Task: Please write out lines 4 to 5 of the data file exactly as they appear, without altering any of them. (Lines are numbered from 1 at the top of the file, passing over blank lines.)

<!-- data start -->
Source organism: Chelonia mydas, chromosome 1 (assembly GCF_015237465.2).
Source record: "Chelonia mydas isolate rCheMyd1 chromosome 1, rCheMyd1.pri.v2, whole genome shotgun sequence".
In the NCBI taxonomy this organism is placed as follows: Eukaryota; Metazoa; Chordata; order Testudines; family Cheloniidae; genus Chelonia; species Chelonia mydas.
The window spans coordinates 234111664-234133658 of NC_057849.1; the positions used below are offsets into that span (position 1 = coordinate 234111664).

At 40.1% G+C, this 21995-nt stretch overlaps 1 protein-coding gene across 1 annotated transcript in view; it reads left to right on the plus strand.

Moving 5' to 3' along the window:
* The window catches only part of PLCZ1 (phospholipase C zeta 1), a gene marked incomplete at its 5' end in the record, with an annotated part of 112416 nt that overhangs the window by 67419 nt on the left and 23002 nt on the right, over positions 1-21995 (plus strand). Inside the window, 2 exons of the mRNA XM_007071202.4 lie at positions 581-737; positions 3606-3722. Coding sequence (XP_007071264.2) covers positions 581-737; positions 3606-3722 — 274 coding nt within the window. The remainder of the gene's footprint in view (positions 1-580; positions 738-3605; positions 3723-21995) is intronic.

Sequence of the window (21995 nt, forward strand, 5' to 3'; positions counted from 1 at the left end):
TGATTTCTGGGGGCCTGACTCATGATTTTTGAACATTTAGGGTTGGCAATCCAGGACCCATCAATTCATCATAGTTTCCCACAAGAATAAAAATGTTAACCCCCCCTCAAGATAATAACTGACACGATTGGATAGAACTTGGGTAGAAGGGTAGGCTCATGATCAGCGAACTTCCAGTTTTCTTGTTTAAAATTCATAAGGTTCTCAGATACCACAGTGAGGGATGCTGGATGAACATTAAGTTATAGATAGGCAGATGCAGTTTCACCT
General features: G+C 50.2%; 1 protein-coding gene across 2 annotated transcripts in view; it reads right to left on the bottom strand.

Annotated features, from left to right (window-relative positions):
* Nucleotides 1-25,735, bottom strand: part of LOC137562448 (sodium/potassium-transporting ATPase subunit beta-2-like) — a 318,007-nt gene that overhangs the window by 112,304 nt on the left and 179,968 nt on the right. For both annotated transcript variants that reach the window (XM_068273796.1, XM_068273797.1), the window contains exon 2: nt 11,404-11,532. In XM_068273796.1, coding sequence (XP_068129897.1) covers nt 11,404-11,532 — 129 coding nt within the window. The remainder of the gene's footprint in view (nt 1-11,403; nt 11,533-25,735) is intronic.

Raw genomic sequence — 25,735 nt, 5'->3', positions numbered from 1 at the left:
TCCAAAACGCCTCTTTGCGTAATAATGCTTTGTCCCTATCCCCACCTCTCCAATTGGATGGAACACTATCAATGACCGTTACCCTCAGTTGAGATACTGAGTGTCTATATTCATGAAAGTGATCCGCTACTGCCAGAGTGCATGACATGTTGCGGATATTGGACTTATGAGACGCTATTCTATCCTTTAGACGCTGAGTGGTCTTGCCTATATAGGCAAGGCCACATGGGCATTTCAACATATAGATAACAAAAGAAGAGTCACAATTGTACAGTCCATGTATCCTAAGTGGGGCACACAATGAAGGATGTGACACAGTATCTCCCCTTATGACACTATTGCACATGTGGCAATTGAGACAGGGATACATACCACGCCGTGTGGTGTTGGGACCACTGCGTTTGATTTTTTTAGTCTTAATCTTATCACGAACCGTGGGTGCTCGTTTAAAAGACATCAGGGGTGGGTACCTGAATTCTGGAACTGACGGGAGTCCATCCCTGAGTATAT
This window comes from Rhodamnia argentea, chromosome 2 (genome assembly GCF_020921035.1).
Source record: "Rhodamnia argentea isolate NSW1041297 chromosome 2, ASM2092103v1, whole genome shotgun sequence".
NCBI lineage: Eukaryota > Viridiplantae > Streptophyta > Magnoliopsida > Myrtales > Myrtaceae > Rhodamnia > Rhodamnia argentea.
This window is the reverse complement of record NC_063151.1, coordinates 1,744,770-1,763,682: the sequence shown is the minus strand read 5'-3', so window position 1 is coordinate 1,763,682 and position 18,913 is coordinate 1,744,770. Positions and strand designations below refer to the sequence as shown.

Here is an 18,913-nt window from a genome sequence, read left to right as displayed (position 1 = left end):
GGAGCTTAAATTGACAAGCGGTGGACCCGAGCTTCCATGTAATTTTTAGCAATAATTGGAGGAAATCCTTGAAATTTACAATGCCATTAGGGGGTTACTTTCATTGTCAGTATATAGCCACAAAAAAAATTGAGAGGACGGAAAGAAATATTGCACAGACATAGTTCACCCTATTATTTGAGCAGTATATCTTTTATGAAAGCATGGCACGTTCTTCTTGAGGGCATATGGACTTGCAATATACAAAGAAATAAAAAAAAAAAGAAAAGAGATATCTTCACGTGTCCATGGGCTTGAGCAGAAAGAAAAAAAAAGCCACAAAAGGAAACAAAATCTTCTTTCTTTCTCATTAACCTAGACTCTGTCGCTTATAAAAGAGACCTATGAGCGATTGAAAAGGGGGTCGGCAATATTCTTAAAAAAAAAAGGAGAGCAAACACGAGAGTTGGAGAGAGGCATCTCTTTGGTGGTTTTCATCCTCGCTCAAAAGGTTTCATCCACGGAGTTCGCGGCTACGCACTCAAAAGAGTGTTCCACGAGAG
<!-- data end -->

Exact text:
The window spans coordinates 234111664-234133658 of NC_057849.1; the positions used below are offsets into that span (position 1 = coordinate 234111664).

At 40.1% G+C, this 21995-nt stretch overlaps 1 protein-coding gene across 1 annotated transcript in view; it reads left to right on the plus strand.